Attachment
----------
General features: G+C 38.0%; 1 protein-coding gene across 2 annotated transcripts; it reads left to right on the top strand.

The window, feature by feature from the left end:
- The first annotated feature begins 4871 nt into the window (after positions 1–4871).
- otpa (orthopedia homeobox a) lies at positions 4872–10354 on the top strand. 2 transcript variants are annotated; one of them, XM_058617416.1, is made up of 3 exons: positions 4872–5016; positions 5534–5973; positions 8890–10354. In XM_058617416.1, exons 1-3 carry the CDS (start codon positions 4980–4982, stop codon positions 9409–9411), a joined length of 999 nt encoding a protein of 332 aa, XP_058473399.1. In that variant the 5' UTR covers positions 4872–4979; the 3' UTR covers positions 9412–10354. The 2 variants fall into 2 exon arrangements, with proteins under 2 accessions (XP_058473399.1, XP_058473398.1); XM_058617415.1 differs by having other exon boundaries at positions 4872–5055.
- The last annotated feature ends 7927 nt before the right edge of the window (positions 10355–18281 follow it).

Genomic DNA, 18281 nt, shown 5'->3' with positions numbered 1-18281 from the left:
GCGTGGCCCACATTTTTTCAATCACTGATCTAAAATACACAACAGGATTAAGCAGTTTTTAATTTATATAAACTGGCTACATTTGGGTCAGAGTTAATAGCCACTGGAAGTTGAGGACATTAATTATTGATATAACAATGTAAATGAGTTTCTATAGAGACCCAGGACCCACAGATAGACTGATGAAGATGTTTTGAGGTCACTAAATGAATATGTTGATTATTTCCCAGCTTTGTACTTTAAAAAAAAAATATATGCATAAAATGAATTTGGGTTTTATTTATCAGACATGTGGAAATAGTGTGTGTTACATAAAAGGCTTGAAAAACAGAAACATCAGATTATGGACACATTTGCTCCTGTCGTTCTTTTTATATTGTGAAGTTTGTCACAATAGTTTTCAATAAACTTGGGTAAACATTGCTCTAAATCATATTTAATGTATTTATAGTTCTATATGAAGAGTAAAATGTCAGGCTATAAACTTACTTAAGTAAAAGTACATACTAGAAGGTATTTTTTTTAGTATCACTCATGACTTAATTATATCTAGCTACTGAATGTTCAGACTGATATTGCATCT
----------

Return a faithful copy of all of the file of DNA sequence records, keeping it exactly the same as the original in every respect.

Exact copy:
General features: G+C 38.0%; 1 protein-coding gene across 2 annotated transcripts; it reads left to right on the top strand.

The window, feature by feature from the left end:
- The first annotated feature begins 4871 nt into the window (after positions 1–4871).
- otpa (orthopedia homeobox a) lies at positions 4872–10354 on the top strand. 2 transcript variants are annotated; one of them, XM_058617416.1, is made up of 3 exons: positions 4872–5016; positions 5534–5973; positions 8890–10354. In XM_058617416.1, exons 1-3 carry the CDS (start codon positions 4980–4982, stop codon positions 9409–9411), a joined length of 999 nt encoding a protein of 332 aa, XP_058473399.1. In that variant the 5' UTR covers positions 4872–4979; the 3' UTR covers positions 9412–10354. The 2 variants fall into 2 exon arrangements, with proteins under 2 accessions (XP_058473399.1, XP_058473398.1); XM_058617415.1 differs by having other exon boundaries at positions 4872–5055.
- The last annotated feature ends 7927 nt before the right edge of the window (positions 10355–18281 follow it).

Genomic DNA, 18281 nt, shown 5'->3' with positions numbered 1-18281 from the left:
GCGTGGCCCACATTTTTTCAATCACTGATCTAAAATACACAACAGGATTAAGCAGTTTTTAATTTATATAAACTGGCTACATTTGGGTCAGAGTTAATAGCCACTGGAAGTTGAGGACATTAATTATTGATATAACAATGTAAATGAGTTTCTATAGAGACCCAGGACCCACAGATAGACTGATGAAGATGTTTTGAGGTCACTAAATGAATATGTTGATTATTTCCCAGCTTTGTACTTTAAAAAAAAAATATATGCATAAAATGAATTTGGGTTTTATTTATCAGACATGTGGAAATAGTGTGTGTTACATAAAAGGCTTGAAAAACAGAAACATCAGATTATGGACACATTTGCTCCTGTCGTTCTTTTTATATTGTGAAGTTTGTCACAATAGTTTTCAATAAACTTGGGTAAACATTGCTCTAAATCATATTTAATGTATTTATAGTTCTATATGAAGAGTAAAATGTCAGGCTATAAACTTACTTAAGTAAAAGTACATACTAGAAGGTATTTTTTTTAGTATCACTCATGACTTAATTATATCTAGCTACTGAATGTTCAGACTGATATTGCATCT